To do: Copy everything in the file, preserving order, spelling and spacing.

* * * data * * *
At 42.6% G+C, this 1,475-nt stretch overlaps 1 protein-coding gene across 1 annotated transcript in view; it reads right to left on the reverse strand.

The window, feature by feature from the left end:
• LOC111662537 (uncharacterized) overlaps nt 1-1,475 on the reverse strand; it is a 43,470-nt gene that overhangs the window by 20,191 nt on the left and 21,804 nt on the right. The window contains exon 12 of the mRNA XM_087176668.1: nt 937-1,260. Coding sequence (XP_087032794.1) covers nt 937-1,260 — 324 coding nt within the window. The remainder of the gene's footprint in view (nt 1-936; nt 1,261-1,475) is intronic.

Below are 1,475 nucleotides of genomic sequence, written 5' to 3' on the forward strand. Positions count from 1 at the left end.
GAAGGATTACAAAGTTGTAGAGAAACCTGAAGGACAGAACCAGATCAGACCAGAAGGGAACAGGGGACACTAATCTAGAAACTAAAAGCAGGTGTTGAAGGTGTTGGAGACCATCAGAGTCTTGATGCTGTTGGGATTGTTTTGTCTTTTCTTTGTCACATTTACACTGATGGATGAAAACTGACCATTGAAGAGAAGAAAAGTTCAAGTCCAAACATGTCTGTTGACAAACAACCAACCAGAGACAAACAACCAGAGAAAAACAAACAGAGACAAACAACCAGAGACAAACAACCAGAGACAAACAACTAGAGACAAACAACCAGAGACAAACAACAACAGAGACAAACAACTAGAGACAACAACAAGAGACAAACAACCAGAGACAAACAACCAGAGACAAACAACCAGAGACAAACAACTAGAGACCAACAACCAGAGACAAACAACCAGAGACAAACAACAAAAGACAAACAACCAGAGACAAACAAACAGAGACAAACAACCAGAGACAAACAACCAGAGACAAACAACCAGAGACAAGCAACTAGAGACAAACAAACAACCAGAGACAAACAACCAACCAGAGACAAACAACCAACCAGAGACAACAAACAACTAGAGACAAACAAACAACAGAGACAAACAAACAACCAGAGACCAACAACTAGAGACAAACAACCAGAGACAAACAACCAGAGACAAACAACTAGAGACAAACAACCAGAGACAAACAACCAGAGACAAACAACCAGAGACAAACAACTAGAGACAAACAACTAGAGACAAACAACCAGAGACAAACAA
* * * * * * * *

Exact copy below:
At 42.6% G+C, this 1,475-nt stretch overlaps 1 protein-coding gene across 1 annotated transcript in view; it reads right to left on the reverse strand.

The window, feature by feature from the left end:
• LOC111662537 (uncharacterized) overlaps nt 1-1,475 on the reverse strand; it is a 43,470-nt gene that overhangs the window by 20,191 nt on the left and 21,804 nt on the right. The window contains exon 12 of the mRNA XM_087176668.1: nt 937-1,260. Coding sequence (XP_087032794.1) covers nt 937-1,260 — 324 coding nt within the window. The remainder of the gene's footprint in view (nt 1-936; nt 1,261-1,475) is intronic.

Below are 1,475 nucleotides of genomic sequence, written 5' to 3' on the forward strand. Positions count from 1 at the left end.
GAAGGATTACAAAGTTGTAGAGAAACCTGAAGGACAGAACCAGATCAGACCAGAAGGGAACAGGGGACACTAATCTAGAAACTAAAAGCAGGTGTTGAAGGTGTTGGAGACCATCAGAGTCTTGATGCTGTTGGGATTGTTTTGTCTTTTCTTTGTCACATTTACACTGATGGATGAAAACTGACCATTGAAGAGAAGAAAAGTTCAAGTCCAAACATGTCTGTTGACAAACAACCAACCAGAGACAAACAACCAGAGAAAAACAAACAGAGACAAACAACCAGAGACAAACAACCAGAGACAAACAACTAGAGACAAACAACCAGAGACAAACAACAACAGAGACAAACAACTAGAGACAACAACAAGAGACAAACAACCAGAGACAAACAACCAGAGACAAACAACCAGAGACAAACAACTAGAGACCAACAACCAGAGACAAACAACCAGAGACAAACAACAAAAGACAAACAACCAGAGACAAACAAACAGAGACAAACAACCAGAGACAAACAACCAGAGACAAACAACCAGAGACAAGCAACTAGAGACAAACAAACAACCAGAGACAAACAACCAACCAGAGACAAACAACCAACCAGAGACAACAAACAACTAGAGACAAACAAACAACAGAGACAAACAAACAACCAGAGACCAACAACTAGAGACAAACAACCAGAGACAAACAACCAGAGACAAACAACTAGAGACAAACAACCAGAGACAAACAACCAGAGACAAACAACCAGAGACAAACAACTAGAGACAAACAACTAGAGACAAACAACCAGAGACAAACAA